Can franchisees choose their own suppliers?
In many franchise systems, particularly within the food or retail sectors, the product supply chain is integral to the operation of the franchised business.
Having access to consistent, quality products and reliable suppliers is crucial to achieving customer satisfaction and ultimately, profitability.
Who dictates the supply arrangements?
More often than not, franchisees are obliged to purchase, use and sell only those products and services which meet the franchisor’s approval and to buy only from the approved suppliers specified by the franchisor.
Sometimes, the franchisor itself directly supplies franchisees with some or all of the key products or services of the franchise system.
Both the franchise agreement and disclosure document should clearly indicate whether the franchisee is free to source its own suppliers, and if so, whether there are any limitations to the franchisee’s discretion, or whether the franchisee must avail itself of the supply arrangements established by the franchisor.
Further details, including the names of approved suppliers and lists of approved products/services should be available in the franchisor’s manuals and supplementary documents.
What are the benefits (if any) to having a controlled supply chain?
In general, having a tightly controlled supply chain is intended to ensure the uniformity and high standard of the products and services offered across the franchise network, which ultimately boosts the reputation of the franchise brand as a whole, and to secure a dependable, quality channel of supply for all franchisees, to improve profitability and business efficiency.
Franchisees may find that utilising the franchisor’s preferred supply arrangements provides some or all of the following advantages:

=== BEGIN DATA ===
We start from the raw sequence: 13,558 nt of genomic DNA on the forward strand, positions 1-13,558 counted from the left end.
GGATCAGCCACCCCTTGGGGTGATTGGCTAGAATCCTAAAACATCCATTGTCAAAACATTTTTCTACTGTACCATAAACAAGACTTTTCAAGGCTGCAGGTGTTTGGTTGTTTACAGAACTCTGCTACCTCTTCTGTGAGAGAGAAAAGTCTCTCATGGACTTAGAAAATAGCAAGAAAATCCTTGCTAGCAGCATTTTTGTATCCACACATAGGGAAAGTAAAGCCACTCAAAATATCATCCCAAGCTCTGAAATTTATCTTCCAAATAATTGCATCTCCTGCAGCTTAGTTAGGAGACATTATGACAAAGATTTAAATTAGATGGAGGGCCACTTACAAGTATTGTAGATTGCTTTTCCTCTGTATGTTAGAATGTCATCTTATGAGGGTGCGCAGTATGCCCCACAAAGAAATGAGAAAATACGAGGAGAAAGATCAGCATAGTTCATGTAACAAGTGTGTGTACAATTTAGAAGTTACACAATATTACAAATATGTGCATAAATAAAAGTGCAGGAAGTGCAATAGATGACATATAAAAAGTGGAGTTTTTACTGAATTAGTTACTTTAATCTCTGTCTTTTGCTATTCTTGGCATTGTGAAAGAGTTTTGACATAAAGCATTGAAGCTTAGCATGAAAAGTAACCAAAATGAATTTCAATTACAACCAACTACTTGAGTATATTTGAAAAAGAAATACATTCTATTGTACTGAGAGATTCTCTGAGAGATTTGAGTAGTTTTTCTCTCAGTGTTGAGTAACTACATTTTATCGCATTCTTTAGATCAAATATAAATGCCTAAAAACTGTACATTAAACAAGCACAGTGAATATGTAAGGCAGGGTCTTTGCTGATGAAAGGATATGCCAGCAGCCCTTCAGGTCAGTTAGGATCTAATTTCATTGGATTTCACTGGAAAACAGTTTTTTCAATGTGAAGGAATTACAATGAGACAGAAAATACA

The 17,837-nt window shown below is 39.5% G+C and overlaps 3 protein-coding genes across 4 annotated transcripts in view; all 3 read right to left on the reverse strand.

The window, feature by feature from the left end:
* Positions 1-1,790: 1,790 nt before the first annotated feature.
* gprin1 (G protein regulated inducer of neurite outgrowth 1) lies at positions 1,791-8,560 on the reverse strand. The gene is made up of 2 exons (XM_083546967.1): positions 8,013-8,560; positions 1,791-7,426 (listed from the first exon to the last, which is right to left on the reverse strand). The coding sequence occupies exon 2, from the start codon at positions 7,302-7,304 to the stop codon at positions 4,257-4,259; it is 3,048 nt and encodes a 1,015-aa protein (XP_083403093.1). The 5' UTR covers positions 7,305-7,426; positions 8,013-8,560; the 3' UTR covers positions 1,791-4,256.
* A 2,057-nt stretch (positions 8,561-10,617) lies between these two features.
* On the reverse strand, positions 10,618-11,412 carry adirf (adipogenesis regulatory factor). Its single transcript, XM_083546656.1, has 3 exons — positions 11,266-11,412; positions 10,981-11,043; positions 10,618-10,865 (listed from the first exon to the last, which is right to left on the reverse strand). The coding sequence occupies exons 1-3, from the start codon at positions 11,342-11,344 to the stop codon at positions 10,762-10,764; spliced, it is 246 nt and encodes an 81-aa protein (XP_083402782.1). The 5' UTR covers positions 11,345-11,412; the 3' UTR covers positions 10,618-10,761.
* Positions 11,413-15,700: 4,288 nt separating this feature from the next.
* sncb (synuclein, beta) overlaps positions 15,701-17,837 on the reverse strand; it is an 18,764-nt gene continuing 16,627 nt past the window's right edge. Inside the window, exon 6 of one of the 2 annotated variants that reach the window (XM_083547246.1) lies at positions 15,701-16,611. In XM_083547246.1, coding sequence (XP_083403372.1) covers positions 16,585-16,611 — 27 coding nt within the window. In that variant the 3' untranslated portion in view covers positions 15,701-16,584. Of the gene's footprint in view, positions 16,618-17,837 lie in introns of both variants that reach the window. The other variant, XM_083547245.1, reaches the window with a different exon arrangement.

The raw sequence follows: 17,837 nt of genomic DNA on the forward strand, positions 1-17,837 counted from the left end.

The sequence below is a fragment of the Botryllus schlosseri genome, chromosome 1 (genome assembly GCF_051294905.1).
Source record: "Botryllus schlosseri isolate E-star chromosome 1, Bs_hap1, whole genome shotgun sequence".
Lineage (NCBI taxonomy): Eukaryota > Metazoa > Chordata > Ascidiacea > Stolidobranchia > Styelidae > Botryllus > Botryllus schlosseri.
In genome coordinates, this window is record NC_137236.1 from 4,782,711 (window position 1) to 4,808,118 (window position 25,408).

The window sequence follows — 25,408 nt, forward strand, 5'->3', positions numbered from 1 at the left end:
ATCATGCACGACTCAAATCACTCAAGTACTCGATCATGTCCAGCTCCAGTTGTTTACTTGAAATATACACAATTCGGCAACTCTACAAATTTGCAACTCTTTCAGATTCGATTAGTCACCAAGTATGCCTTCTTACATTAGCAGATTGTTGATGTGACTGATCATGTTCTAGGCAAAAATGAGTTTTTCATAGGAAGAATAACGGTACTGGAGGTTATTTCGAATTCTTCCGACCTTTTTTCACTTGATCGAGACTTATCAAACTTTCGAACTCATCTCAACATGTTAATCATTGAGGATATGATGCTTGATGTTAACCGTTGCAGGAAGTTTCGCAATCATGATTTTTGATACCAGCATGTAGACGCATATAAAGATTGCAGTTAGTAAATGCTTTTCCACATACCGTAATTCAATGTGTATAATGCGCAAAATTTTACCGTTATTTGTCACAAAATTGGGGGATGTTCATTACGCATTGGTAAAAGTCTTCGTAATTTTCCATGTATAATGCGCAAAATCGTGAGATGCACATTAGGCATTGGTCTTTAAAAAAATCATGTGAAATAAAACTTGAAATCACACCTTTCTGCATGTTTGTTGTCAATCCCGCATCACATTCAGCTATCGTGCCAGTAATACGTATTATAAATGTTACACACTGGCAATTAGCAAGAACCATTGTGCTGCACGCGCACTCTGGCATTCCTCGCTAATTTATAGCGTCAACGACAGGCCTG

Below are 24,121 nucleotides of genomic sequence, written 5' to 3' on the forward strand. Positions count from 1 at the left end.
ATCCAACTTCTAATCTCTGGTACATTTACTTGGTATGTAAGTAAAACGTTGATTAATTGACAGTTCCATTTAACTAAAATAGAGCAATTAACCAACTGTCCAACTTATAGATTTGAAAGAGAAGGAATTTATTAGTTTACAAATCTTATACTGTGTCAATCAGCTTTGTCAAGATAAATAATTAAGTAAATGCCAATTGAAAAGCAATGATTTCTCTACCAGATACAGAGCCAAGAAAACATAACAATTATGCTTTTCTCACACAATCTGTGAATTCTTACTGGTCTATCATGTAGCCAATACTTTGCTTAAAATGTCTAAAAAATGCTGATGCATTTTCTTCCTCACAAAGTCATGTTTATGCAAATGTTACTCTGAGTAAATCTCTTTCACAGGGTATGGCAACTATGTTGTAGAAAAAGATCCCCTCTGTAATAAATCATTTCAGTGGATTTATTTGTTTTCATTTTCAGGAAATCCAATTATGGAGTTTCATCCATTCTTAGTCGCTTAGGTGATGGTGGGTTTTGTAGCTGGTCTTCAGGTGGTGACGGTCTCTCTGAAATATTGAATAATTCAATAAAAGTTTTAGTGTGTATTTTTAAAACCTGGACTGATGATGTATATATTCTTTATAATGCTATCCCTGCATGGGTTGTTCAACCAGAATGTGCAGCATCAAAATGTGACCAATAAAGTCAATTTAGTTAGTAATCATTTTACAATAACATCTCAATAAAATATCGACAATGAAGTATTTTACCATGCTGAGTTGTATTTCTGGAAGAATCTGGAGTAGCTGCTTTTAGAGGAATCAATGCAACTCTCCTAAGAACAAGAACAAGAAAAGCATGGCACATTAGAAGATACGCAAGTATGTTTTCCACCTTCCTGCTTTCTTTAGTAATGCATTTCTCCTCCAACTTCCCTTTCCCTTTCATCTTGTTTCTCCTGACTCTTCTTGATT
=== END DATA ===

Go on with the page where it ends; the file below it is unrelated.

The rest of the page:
- certainty as to pricing, payment terms and delivery timeframes;
- access to group discounts, rebates or competitive arrangements negotiated by the franchisor (which the franchisee may not have been able to secure on its own);
- products and services that are homogenous with those of other franchisees of the system, which may lead to increased custom and/or customer satisfaction;
- more time to devote to running the business, because the franchisee is not bogged down with sourcing its own supplier network; and
- confidence in knowing that the products and services purchased comply with any prescribed standards or requirements imposed by the franchisor and are not at risk of placing the franchisee in breach of the franchise agreement.
What are the drawbacks to having a controlled supply chain?
Occasionally, using the franchisor’s preferred suppliers can be detrimental to a franchisee, especially if the franchisor has made poor decisions in selecting suppliers, for instance by favouring suppliers that offer greater rebates to the franchisor over those with superior product quality or customer service arrangements.
In such cases, franchisees may be disadvantaged because the approved suppliers are more expensive, less competitive or less reliable than those the franchisee is able to source for itself or because their products are inferior.
Sometimes, franchisees would be able to procure other benefits if they were permitted to acquire their own locally-sourced products, such as rebates, marketing opportunities, reduced storage requirements or increased custom.